November 2008 eNewsletter – Crunching the Numbers on the Toronto Real Estate Market

With all the noise out there, it’s hard to know what the Toronto real estate market is really doing, isn’t it? I’ve been telling people that it’s not as bad as the media says it is, and the numbers I just crunched basically support that. Naturally, some areas are doing better – or worse – than others. However, the handful of districts that I picked include where most of you live.

As you can see in the charts below, although the month-over-month numbers for October ’08 vs. October ’07 are down in some districts – by a lot in some areas like C03 and W01 – both the average and median prices year-to-date in ’08 are still higher in almost all sampled districts than the ’07 annual average and median. City-wide, the volume of transactions is way down; it’s no surprise that prices have drifted downwards, too. Notably, C03 and W01 are areas where the sales activity is roughly half of what it was last year. By contrast, in E02 (the Beach) the sales activity is roughly 85% of last year’s pace, and prices have remained stronger. This is also true in W12, where the median price (first-timer range) is up almost 14% from this time last year – and where there’s no City of Toronto Land Transfer Tax….

Also, I believe that the city-wide average is skewed by very high-priced sales. For example, in October of ’07 there were 252 sales for over $1,000,000. This October, there were only 77. Looking at all sales over $750,000, that segment accounted for 6.3% of transactions in October of ’07, and just 3.4% in October of ’08. (Note: TREB only publishes those numbers by the month, not year-to-date, so I have to limit the comparison to just October. However, I’m sure you get the point!) High-value sales are down by almost half, which has a serious draw-down effect on the ‘average’ sale price. Thus the exciting headlines! However, most folks buy in a range of $300,000 to $600,000, and in that range prices are much more stable.

This reality applies not just to sale prices of individual homes, but to districts where the average price is very high. I believe that this explains why the median price in E01 (Leslieville, where the average and median prices are in the first- and second-time buyer range) has remained positive while prices in C03 (pricy territory) are down.

So, what does this mean to you, the ‘average citizen’? If you are a seller, you shouldn’t panic; well-priced houses are still selling at a fair market rate. It’s a tougher market, as we have basically completed the transition from a seller’s market to a buyer’s market. Be prepared, be realistic, and be competitive. It’s not a market in which you should reach for the stars; your objective should be to sell at a reasonable price; if that means pricing for less than your neighbour sold, so be it. Keep in mind that you will probably also be buying in this market, so you’ll get some wealth protection there.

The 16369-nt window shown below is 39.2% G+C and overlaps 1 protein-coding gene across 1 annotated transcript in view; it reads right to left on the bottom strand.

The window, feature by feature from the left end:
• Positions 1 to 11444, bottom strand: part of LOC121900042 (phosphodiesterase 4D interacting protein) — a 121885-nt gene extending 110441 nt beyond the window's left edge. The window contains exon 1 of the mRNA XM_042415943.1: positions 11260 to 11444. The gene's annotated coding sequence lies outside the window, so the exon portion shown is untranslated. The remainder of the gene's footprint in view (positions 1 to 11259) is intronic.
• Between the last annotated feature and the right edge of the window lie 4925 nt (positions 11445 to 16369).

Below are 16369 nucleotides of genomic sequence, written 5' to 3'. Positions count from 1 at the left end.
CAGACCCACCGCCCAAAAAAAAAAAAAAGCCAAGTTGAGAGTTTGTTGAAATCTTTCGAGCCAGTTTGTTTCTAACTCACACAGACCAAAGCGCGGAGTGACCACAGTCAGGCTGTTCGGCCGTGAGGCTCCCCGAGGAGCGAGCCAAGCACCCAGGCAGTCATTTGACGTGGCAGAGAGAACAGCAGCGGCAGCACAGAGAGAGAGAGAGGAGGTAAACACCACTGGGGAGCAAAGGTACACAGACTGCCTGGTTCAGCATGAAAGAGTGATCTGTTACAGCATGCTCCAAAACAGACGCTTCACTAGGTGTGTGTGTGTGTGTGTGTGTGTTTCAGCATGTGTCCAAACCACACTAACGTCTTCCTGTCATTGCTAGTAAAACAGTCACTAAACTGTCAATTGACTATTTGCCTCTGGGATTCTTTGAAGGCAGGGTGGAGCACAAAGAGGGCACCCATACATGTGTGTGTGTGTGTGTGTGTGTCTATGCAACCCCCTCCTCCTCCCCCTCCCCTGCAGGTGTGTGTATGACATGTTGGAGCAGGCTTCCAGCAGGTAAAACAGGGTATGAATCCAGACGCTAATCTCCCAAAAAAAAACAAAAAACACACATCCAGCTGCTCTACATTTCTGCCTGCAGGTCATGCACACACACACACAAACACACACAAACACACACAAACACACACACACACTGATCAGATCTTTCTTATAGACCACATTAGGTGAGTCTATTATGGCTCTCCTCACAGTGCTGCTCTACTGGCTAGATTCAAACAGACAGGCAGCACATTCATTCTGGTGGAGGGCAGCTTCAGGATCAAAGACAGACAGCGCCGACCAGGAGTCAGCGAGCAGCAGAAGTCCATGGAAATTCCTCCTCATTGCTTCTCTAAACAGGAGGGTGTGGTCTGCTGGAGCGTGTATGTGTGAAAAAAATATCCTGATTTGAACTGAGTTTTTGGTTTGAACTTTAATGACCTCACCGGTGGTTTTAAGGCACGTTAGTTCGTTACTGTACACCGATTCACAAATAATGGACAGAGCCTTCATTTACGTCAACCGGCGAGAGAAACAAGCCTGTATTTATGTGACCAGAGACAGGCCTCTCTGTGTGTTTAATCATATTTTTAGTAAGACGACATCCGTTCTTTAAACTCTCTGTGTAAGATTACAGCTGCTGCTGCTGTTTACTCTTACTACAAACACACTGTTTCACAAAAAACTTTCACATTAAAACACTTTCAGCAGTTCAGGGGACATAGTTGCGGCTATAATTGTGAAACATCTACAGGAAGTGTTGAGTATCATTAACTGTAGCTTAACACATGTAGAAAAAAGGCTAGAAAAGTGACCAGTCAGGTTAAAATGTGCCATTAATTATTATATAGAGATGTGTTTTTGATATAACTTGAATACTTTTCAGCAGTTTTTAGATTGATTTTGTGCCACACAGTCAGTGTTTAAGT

If you are a buyer, don’t get too cocky. There are some deals out there – indeed, some sellers are putting fire-sale prices on their houses. However, there are still enough buyers out there to generate the odd bidding war, as we’ve seen in a few cases recently. If you are trying to buy at the bottom of the market, you sure don’t have to rush out and buy today. However, timing the bottom of any market is a difficult thing to do. Once the financial markets get their ‘confidence’ back, I predict that the Toronto market will see a bit of a ‘bounce’, as those buyers who have been waiting to see what happens next decide to jump back in to real estate. Take advantage of this flat real estate market, and also take advantage of today’s cheap lending rates. Keep in mind that you will probably be taking out a standard 20 year mortgage. Today’s rates of around 5% are very low by historical standards, and whatever rate you get today will likely be much lower than the rate you pay towards the end of your mortgage… that’s a bit tricky to calculate, but the point is that money now is cheap; it may not be so cheap in the future. Thus, buying sooner rather than later still makes sense. In this climate you can take your time, think it over, and then make a conditional offer in most cases.

Toronto is definitely in difficult times – with high and rising city taxes adding to a difficult environment. However, we haven’t seen big job losses yet, interest rates are still low, and our economy will probably not tank like some U.S. cities. As I have said before, real estate is still a good investment compared to your other options. Besides, we all need somewhere to live! J By the way, the last time October sales were down around 5000 transactions was in 2001; at that time the average price for a house in Toronto was $251,479!

The charts don’t fit here; please email me if you would like to see them! 🙂

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